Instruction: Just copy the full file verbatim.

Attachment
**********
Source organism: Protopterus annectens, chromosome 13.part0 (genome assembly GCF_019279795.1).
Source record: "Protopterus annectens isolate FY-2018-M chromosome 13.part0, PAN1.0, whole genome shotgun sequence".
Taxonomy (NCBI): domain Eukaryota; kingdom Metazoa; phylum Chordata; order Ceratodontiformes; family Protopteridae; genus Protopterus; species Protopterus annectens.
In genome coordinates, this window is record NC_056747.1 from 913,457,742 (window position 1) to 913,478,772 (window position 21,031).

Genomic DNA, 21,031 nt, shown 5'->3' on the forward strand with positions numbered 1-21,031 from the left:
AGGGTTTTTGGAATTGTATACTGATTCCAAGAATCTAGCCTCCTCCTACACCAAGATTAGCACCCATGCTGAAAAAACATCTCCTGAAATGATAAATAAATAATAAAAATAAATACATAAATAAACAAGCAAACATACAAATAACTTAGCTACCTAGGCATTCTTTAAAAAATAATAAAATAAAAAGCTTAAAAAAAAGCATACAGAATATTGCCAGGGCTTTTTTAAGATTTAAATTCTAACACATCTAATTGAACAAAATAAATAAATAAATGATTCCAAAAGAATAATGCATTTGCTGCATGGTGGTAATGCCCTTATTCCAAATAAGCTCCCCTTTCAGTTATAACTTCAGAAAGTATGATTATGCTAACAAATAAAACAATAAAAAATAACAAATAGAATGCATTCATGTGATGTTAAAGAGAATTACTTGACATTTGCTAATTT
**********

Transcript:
Source organism: Protopterus annectens, chromosome 13.part0 (genome assembly GCF_019279795.1).
Source record: "Protopterus annectens isolate FY-2018-M chromosome 13.part0, PAN1.0, whole genome shotgun sequence".
Taxonomy (NCBI): domain Eukaryota; kingdom Metazoa; phylum Chordata; order Ceratodontiformes; family Protopteridae; genus Protopterus; species Protopterus annectens.
In genome coordinates, this window is record NC_056747.1 from 913,457,742 (window position 1) to 913,478,772 (window position 21,031).

Genomic DNA, 21,031 nt, shown 5'->3' on the forward strand with positions numbered 1-21,031 from the left:
AGGGTTTTTGGAATTGTATACTGATTCCAAGAATCTAGCCTCCTCCTACACCAAGATTAGCACCCATGCTGAAAAAACATCTCCTGAAATGATAAATAAATAATAAAAATAAATACATAAATAAACAAGCAAACATACAAATAACTTAGCTACCTAGGCATTCTTTAAAAAATAATAAAATAAAAAGCTTAAAAAAAAGCATACAGAATATTGCCAGGGCTTTTTTAAGATTTAAATTCTAACACATCTAATTGAACAAAATAAATAAATAAATGATTCCAAAAGAATAATGCATTTGCTGCATGGTGGTAATGCCCTTATTCCAAATAAGCTCCCCTTTCAGTTATAACTTCAGAAAGTATGATTATGCTAACAAATAAAACAATAAAAAATAACAAATAGAATGCATTCATGTGATGTTAAAGAGAATTACTTGACATTTGCTAATTT